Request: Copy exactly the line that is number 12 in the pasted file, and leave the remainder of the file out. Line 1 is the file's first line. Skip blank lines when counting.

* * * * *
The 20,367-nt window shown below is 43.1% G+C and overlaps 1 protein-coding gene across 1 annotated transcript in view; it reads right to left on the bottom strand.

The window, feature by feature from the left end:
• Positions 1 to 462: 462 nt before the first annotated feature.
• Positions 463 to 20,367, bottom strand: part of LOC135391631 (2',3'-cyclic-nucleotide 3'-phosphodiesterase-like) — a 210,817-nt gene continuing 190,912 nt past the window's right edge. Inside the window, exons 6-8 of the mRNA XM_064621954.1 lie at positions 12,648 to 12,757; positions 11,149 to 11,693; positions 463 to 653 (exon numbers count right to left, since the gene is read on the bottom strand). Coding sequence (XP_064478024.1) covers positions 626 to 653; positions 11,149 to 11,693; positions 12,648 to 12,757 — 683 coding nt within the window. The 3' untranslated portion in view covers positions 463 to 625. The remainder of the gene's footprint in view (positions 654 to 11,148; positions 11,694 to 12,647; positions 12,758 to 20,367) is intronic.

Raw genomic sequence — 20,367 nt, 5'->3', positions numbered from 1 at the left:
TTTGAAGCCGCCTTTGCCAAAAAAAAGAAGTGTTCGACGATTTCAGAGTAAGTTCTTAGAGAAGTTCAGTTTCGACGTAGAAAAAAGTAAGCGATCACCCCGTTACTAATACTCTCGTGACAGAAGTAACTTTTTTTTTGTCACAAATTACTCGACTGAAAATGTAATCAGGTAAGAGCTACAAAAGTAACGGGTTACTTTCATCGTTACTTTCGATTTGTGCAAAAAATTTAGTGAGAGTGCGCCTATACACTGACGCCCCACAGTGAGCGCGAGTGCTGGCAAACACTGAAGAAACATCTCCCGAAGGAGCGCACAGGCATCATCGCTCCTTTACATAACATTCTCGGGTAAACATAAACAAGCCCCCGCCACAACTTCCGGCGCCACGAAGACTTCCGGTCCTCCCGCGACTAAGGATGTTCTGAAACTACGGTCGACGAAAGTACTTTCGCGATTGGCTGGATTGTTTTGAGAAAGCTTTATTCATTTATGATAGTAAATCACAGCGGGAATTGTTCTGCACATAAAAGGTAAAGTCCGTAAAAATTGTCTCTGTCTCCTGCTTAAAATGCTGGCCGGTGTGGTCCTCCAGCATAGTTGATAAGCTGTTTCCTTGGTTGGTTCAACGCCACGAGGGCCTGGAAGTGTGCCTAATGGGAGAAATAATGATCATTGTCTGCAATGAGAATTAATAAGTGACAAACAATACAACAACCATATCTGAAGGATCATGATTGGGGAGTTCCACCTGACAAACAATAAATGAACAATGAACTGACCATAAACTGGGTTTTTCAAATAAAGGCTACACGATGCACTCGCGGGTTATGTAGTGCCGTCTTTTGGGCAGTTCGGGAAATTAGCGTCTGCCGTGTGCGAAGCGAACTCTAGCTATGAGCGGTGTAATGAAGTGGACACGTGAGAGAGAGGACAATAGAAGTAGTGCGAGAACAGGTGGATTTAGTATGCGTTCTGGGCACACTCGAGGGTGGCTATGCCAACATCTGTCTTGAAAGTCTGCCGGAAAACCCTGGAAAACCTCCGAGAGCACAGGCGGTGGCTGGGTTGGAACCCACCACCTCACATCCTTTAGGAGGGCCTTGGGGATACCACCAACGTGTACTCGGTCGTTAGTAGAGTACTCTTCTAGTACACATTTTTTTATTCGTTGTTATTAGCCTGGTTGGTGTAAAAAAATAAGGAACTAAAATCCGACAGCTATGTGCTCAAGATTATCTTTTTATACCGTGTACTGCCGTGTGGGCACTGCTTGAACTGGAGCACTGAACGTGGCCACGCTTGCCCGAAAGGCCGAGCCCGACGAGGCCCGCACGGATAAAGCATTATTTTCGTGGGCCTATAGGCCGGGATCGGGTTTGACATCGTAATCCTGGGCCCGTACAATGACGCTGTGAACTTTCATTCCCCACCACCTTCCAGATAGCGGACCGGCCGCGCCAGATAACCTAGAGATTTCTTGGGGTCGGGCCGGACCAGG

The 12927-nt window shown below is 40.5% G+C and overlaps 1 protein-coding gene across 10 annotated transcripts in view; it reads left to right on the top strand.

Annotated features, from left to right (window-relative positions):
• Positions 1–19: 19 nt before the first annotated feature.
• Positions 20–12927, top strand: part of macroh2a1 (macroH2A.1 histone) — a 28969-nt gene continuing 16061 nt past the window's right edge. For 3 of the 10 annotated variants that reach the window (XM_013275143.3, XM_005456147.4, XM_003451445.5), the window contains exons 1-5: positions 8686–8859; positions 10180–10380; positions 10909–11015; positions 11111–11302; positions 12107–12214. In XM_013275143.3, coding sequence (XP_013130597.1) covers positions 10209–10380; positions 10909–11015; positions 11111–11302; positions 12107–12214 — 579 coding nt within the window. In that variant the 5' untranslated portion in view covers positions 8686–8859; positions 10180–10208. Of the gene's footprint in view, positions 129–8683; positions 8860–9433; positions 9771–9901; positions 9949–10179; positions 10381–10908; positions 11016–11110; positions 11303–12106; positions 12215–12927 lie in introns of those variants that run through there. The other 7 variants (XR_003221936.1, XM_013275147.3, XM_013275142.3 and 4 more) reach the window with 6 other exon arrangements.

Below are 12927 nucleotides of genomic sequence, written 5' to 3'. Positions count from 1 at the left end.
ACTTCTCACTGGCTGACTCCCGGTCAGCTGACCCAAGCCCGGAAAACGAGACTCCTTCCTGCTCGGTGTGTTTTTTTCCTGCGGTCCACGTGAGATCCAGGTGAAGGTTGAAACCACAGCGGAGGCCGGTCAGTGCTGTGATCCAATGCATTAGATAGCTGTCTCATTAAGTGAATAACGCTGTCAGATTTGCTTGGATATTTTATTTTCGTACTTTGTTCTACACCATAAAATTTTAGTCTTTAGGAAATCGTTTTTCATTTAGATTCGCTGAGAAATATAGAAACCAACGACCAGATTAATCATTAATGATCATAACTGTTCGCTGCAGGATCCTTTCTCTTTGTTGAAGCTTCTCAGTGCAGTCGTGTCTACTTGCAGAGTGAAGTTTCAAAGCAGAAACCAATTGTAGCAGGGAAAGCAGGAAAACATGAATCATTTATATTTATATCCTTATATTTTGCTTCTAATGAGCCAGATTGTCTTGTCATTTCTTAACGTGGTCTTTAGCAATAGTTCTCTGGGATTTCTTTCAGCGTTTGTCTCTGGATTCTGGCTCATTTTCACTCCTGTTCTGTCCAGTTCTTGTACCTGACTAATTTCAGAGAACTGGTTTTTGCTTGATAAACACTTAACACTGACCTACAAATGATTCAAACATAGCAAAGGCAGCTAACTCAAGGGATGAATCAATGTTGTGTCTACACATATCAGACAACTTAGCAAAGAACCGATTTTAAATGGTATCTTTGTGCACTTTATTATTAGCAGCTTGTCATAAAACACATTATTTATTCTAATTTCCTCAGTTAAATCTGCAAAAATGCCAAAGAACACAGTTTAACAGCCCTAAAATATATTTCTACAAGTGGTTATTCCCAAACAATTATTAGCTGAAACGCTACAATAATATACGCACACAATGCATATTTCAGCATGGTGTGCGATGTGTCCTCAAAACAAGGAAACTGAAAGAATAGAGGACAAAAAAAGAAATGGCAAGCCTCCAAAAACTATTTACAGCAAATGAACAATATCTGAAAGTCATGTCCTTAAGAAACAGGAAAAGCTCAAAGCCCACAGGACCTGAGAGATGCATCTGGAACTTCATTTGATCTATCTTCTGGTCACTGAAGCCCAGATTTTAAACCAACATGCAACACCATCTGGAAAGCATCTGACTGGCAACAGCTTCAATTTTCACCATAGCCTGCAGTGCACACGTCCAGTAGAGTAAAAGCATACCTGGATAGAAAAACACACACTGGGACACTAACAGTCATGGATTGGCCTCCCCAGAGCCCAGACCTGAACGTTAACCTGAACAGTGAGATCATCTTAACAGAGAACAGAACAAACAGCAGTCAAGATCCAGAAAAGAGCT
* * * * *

ACTTCTCACTGGCTGACTCCCGGTCAGCTGACCCAAGCCCGGAAAACGAGACTCCTTCCTGCTCGGTGTGTTTTTTTCCTGCGGTCCACGTGAGATCCAGGTGAAGGTTGAAACCACAGCGGAGGCCGGTCAGTGCTGTGATCCAATGCATTAGATAGCTGTCTCATTAAGTGAATAACGCTGTCAGATTTGCTTGGATATTTTATTTTCGTACTTTGTTCTACACCATAAAATTTTAGTCTTTAGGAAATCGTTTTTCATTTAGATTCGCTGAGAAATATAGAAACCAACGACCAGATTAATCATTAATGATCATAACTGTTCGCTGCAGGATCCTTTCTCTTTGTTGAAGCTTCTCAGTGCAGTCGTGTCTACTTGCAGAGTGAAGTTTCAAAGCAGAAACCAATTGTAGCAGGGAAAGCAGGAAAACATGAATCATTTATATTTATATCCTTATATTTTGCTTCTAATGAGCCAGATTGTCTTGTCATTTCTTAACGTGGTCTTTAGCAATAGTTCTCTGGGATTTCTTTCAGCGTTTGTCTCTGGATTCTGGCTCATTTTCACTCCTGTTCTGTCCAGTTCTTGTACCTGACTAATTTCAGAGAACTGGTTTTTGCTTGATAAACACTTAACACTGACCTACAAATGATTCAAACATAGCAAAGGCAGCTAACTCAAGGGATGAATCAATGTTGTGTCTACACATATCAGACAACTTAGCAAAGAACCGATTTTAAATGGTATCTTTGTGCACTTTATTATTAGCAGCTTGTCATAAAACACATTATTTATTCTAATTTCCTCAGTTAAATCTGCAAAAATGCCAAAGAACACAGTTTAACAGCCCTAAAATATATTTCTACAAGTGGTTATTCCCAAACAATTATTAGCTGAAACGCTACAATAATATACGCACACAATGCATATTTCAGCATGGTGTGCGATGTGTCCTCAAAACAAGGAAACTGAAAGAATAGAGGACAAAAAAAGAAATGGCAAGCCTCCAAAAACTATTTACAGCAAATGAACAATATCTGAAAGTCATGTCCTTAAGAAACAGGAAAAGCTCAAAGCCCACAGGACCTGAGAGATGCATCTGGAACTTCATTTGATCTATCTTCTGGTCACTGAAGCCCAGATTTTAAACCAACATGCAACACCATCTGGAAAGCATCTGACTGGCAACAGCTTCAATTTTCACCATAGCCTGCAGTGCACACGTCCAGTAGAGTAAAAGCATACCTGGATAGAAAAACACACACTGGGACACTAACAGTCATGGATTGGCCTCCCCAGAGCCCAGACCTGAACGTTAACCTGAACAGTGAGATCATCTTAACAGAGAACAGAACAAACAGCAGTCAAGATCCAGAAAAGAGCT